The party’s over and you’re walking home in the cold January air, barely warmed by that last drink. You fumble through your jacket pockets for your earbuds that you hastily untangle and tune into that new Buddie EP and, soon enough, you’re home. “Change of Scenery” encapsulates that familiar jaded feeling of a dissatisfied cold walk home, touching base on feelings of inadequacy, ambivalence, and spectatorship to the tune of fuzzy overdriven guitars and 90’s songwriting conventions.
Philadelphia’s Buddie has been cranking out high volume bummer rock jams and their first EP, released through Boston label Super Wimpy Punch, shows promising consistency in tone and output. The band is tonally aligned with the grunge revival movement while adding their own signature high gain fuzzy walls of sound and dynamic songwriting. The EP’s opening track, “Sloth” begins with a dissonant affirmation, “I’m a sloth; run down”, followed by a quiet-yet-blown out chord reminiscent of that burnt out Marshall cab you couldn’t get repaired before the gig. The band plays with a conflation between dynamic, blown out noise and pure driven crunchy power pop riffs, keeping their songs from falling into the standard grunge formula. “Sink” romps through a very traditional verse-chorus-solo-bridge formula, playing with clean verses and big overdriven choruses, punctuating a painfully ironic hook, “oh no, I’m feeling like Toby from The Office/oh no, I’m okay.” Grungy bop “Anxty” starts with a distant jangled bass hook that sinks into a chuggy banger that wallows in, well, angst.
Lyrically, Buddie sings to the kids who want to go out but don’t want to go out; kids who take the leap but have had their wings clipped once or twice before. It’s possible, but why bother? In “Selvia”, frontman Daniel Forrest croons relatably over chorus laden guitar, “swallowed by ‘should I come or should I go’”. Buddie knows the banal adversity of everyday life– the onion layers of getting out of the bedroom and then the house and then the car, but as grey as it all seems, it could be worse. The closing track fittingly titled, “Privileged Youth” wails out a surly reminder, “I know you’re working, everyone’s working/but can’t you see we have the upper hand/it can be hard/but we’re always alright/as the privileged youth.” Amid the group’s searing hooks and bummed out guitar leads, there is both the exaltation of the bleaker bits of the millennial condition as well as a recognization of, “hey– it could be worse.”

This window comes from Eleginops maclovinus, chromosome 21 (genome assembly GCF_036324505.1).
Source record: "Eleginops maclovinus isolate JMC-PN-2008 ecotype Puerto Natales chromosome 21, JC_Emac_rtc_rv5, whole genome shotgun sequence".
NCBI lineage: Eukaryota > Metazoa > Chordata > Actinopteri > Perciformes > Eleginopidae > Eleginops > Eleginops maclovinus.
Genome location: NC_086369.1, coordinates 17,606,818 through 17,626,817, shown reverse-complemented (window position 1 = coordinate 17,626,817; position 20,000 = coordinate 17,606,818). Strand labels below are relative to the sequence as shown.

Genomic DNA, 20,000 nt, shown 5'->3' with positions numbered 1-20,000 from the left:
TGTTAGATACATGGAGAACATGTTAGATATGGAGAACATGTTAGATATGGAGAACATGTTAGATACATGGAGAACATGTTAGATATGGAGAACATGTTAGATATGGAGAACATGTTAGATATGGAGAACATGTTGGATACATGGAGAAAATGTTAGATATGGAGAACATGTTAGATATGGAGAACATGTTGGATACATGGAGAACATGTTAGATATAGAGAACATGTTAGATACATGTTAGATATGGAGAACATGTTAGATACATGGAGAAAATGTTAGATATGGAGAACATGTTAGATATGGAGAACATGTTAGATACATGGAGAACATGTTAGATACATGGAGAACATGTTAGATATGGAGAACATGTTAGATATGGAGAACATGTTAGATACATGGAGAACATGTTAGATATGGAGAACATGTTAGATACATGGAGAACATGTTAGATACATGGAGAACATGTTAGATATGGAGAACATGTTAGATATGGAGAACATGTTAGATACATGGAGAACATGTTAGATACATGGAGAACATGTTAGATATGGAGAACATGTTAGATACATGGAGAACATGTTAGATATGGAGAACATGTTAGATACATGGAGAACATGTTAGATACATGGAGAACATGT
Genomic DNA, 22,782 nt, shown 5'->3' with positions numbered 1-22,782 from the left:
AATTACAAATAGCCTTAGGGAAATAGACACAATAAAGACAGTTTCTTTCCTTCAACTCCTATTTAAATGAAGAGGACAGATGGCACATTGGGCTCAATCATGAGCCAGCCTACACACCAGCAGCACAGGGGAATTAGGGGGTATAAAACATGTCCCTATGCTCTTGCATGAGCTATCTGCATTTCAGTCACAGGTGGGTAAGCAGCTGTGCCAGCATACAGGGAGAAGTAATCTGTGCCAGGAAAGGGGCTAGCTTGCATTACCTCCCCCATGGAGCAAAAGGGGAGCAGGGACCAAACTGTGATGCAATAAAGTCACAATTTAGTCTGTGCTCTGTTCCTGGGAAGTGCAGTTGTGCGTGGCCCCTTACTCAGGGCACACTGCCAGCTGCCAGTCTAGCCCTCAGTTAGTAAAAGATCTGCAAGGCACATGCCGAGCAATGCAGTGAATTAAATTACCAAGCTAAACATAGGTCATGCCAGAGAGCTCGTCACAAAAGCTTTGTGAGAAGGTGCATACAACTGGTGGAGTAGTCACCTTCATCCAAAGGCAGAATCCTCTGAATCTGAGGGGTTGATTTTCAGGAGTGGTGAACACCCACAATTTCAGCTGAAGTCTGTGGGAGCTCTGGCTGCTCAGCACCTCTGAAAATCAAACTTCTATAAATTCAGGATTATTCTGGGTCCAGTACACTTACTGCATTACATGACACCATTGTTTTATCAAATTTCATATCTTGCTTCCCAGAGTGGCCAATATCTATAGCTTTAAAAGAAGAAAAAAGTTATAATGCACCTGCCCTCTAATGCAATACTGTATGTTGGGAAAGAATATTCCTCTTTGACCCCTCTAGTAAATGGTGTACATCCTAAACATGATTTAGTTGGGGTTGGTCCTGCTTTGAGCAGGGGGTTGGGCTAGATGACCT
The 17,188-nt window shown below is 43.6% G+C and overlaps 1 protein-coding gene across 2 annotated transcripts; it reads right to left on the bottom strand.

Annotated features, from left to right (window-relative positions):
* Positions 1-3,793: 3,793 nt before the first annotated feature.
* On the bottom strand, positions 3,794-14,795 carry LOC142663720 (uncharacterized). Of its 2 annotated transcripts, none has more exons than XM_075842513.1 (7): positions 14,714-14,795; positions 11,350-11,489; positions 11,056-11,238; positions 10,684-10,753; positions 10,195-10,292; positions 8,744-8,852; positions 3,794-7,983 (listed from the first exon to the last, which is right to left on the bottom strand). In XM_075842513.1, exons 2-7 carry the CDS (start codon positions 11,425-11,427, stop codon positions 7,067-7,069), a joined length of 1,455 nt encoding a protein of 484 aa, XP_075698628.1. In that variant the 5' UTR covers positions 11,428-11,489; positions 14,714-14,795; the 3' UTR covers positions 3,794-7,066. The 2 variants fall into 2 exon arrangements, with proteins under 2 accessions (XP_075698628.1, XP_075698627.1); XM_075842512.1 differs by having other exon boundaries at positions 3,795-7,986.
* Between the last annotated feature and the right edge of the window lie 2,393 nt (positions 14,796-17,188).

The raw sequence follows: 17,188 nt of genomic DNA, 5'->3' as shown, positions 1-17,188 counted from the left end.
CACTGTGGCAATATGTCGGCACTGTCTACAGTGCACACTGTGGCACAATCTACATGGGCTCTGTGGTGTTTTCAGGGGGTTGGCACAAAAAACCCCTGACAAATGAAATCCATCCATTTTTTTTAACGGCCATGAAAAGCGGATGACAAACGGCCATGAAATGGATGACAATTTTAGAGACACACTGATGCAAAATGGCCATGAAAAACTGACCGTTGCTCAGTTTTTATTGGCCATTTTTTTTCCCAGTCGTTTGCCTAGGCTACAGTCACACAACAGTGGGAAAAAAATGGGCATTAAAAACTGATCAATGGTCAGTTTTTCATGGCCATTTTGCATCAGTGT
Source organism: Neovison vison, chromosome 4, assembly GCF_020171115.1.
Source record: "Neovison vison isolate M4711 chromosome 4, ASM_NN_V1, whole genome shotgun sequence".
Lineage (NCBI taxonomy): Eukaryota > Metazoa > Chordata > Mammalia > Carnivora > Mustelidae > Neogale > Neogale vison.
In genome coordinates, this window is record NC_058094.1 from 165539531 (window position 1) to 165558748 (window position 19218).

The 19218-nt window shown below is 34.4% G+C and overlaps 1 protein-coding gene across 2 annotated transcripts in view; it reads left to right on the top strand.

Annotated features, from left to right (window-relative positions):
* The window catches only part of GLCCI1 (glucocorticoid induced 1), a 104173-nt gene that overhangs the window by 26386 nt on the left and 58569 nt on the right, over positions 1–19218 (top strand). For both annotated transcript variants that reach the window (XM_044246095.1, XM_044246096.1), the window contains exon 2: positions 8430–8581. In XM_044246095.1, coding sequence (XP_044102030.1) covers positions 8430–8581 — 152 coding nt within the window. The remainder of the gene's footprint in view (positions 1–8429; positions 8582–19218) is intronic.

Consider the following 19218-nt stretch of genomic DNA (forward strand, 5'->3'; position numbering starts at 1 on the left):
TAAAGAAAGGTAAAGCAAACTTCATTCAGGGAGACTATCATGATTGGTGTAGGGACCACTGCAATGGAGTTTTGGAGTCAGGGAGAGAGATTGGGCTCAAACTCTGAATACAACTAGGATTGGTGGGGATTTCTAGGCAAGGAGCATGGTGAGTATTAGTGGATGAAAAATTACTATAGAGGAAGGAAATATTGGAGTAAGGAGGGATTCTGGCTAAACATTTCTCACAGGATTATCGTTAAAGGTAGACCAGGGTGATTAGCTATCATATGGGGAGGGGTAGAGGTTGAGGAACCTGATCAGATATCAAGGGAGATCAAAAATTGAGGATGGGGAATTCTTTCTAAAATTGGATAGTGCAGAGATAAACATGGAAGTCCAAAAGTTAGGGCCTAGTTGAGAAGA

“Change of Scenery” is a promising debut EP that is as musically dynamic as is emotionally conscious. Poignant lyrics and interesting songwriting keeps Buddie’s grunge influences fresh without being totally rote, which is quite customary in a genre so enraptured with reference and nostalgia. You can listen to this album at a party, blithely talking smack with your drunk friends or walking home in the blustery winter, fuzzed out on that last PBR and Buddie’s eclectic jams.